This May we celebrate and recognize the career of Professor Dennis Clouthier, who is retiring from UK after over thirty years of teaching, research, and service to our university community. While it is impossible to quantify Clouthier’s impact on academic and scientific communities, here an attempt is made to highlight some of his most notable accomplishments.
Clouthier is well known for his pioneering work in molecular spectroscopy, using high-powered lasers to examine reactive intermediates that are particularly difficult to study. His pioneering work has led to the development of new laboratory methods, such as pyrolysis jet spectroscopy, and has significant implications for fields as diverse as understanding the fabric of the cosmos and reducing computer chip impurities.
As a teenager, Clouthier dreamed of making a career out of doing laser light shows for rock bands. However, his self-admitted lack of artistic eye or musical ear led him to pursue alternate career options in science. When given the opportunity to apply laser techniques to chemistry problems, he jumped at the chance. A large portion of his graduate research at University of Saskatchewan in Saskatoon, where he earned a Ph.D. in chemistry in 1980, utilized lasers to study the spectra and properties of small molecules.
Clouthier further immersed himself in laser spectroscopy as a postdoctoral researcher at the Herzberg Institute of Astrophysics (HIA) at the National Research Council in Ottawa, Canada. While at the HIA, he gained a strong appreciation for the precise wavelengths at which molecules absorb light, and how laser spectroscopy can be used to understand molecular structures and their reactivity.
When Clouthier joined the Department of Chemistry at the University of Kentucky in 1984, he decided to use laser spectroscopy to study reaction intermediates. These highly energetic, short-lived fragments of molecules are often free radicals or transient molecules that very readily react with other more stable molecules. Clouthier has evolved new ways to generate reactive intermediates, using high temperatures, electric sparks, or high intensity flashes of light to break apart stable molecules.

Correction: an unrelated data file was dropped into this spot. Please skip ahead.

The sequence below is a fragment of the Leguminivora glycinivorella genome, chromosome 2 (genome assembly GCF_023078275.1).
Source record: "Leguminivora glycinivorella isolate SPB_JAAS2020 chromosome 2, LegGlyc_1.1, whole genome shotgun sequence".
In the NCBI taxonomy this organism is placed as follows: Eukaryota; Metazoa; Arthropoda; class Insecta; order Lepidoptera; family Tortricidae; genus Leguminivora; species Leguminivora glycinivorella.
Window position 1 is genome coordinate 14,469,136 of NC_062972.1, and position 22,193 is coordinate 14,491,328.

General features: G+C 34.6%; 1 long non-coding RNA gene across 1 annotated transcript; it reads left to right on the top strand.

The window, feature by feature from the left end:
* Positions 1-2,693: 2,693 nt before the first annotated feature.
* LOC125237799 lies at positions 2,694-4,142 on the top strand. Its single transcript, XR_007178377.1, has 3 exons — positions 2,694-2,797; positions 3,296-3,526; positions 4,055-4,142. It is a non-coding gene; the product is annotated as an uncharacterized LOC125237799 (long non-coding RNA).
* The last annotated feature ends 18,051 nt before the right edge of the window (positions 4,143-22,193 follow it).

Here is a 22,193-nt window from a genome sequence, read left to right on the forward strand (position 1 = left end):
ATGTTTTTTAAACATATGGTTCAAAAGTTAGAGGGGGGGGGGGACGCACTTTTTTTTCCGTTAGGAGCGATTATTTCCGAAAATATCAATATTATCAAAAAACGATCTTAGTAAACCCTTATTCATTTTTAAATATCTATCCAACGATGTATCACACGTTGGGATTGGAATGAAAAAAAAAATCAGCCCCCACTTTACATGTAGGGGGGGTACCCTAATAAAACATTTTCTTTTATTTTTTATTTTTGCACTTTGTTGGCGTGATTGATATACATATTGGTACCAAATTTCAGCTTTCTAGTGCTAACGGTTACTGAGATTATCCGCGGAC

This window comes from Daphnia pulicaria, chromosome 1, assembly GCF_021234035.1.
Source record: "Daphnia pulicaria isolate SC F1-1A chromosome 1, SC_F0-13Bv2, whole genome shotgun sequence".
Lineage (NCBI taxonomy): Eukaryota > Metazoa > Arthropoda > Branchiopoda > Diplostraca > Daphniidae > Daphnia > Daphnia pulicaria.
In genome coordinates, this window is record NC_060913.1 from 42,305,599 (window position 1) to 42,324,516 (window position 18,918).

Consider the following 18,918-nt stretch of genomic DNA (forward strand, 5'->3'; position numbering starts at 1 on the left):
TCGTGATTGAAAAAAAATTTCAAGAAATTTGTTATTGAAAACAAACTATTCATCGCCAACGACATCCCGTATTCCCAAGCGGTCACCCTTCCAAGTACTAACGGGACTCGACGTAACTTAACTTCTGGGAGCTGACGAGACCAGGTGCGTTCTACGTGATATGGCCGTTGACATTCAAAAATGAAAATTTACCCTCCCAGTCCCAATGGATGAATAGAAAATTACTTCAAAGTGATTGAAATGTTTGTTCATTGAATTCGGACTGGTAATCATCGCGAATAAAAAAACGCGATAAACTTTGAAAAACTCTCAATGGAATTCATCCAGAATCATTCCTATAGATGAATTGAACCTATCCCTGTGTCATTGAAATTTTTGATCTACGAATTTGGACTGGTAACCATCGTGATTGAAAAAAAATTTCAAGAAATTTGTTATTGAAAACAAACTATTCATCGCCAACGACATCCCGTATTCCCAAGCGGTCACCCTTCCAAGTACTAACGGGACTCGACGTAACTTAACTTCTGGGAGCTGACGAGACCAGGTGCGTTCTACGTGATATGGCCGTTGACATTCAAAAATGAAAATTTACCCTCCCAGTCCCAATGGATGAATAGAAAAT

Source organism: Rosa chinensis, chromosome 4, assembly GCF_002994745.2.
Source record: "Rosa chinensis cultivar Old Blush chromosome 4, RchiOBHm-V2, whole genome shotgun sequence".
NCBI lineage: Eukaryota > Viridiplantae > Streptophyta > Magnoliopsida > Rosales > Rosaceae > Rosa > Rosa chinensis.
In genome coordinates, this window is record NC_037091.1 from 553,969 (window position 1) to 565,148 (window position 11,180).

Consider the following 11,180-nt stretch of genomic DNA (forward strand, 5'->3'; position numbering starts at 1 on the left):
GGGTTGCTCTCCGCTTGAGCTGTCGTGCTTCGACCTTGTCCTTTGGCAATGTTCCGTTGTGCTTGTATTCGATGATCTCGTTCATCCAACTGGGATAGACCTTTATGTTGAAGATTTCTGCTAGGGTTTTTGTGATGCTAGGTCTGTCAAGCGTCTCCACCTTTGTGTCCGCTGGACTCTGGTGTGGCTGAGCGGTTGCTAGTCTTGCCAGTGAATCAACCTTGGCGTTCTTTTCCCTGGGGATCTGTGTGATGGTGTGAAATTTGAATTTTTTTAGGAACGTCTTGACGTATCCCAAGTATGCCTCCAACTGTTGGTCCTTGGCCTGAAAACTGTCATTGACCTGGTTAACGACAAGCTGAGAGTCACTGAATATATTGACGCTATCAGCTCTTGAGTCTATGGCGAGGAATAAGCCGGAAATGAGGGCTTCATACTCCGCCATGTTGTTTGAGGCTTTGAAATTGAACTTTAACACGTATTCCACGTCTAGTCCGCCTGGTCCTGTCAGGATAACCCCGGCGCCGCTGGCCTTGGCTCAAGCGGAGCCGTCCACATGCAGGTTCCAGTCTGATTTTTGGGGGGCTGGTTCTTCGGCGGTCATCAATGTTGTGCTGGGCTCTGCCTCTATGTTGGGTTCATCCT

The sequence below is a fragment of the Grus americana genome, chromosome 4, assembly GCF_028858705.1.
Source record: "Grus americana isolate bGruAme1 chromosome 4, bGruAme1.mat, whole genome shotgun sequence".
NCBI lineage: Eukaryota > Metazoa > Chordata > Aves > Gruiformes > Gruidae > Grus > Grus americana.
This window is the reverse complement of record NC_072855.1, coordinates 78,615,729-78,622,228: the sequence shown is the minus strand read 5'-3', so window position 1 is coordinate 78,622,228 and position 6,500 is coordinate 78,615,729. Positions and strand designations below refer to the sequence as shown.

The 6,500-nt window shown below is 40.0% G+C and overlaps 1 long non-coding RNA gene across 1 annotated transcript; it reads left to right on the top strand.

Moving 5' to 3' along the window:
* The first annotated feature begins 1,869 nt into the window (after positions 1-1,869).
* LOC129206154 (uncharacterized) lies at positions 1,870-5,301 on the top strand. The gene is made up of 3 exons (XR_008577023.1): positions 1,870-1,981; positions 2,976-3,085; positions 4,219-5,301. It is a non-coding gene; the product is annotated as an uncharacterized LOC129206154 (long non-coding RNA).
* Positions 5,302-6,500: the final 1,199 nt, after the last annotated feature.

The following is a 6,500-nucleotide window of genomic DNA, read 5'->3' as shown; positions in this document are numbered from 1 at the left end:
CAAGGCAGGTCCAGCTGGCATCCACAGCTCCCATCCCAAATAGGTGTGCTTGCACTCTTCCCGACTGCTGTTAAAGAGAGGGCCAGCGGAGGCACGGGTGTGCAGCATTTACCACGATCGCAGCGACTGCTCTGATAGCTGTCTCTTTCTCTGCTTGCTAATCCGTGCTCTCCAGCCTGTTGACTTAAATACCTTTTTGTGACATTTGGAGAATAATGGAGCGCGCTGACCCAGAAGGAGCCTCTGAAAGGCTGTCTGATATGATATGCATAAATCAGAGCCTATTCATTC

By establishing the existence of previously unknown reactive intermediates and using their spectra to establish their structures (e.g., bond lengths, bond angles, which atoms are connected to which), Clouthier has provided methods for identifying them in real-world environments. Much of Clouthier’s work, which was funded by the National Science Foundation (10 grants as the lead investigator), Petroleum Research Fund, Kentucky Science and Technology Corporation, and Department of Energy, has been devoted to studying intermediates that are relevant to the fabrication of semiconductors, which are used in a variety of electronic devices. Clouthier’s work in the characterization of sulfur-containing reactive intermediates is relevant to combustion of high-sulfur coal, the problems of the production of sulfur compounds in automotive catalytic converters, and their contribution to acid rain.
Over the course of his academic career, Clouthier’s research has resulted in over 180 peer-reviewed publications, most of which were published in the Journal of Chemical Physics, as well as eight publications in the Journal of the American Chemical Society. Three reports in Chemical and Engineering News featured reports on his work involving main group dicarbides, quantum beats in germylidene, and the discovery of a silicon-carbon triple bond. As a result of these accomplishments, Clouthier was named a UK Research Professor in 1997 and a College of Arts & Sciences Distinguished Professor in 2007. Most recently, Clouthier has twce been Invited Plenary Speaker at the 66th International Symposium on Molecular Spectroscopy, most recently in Columbus, Ohio, in 2010).
Prof. Clouthier directed five M.S. theses and ten Ph.D. dissertations, and taught hundreds of undergraduate and graduate students in general and physical chemistry courses, which include Quantum Chemistry, Molecular Spectroscopy and Photophysics, Chemical Kinetics and Reaction Dynamics, and Molecular Structure. His flair for teaching was formally recognized by the College of Arts & Sciences with the 2004 Outstanding Teaching Award.
While Prof. Clouthier will be greatly missed on campus, we look forward to hearing about his adventures in this next chapters of his life.
written by Susan Odom, with some content lifted from an Ampersand article by Brianna Bodine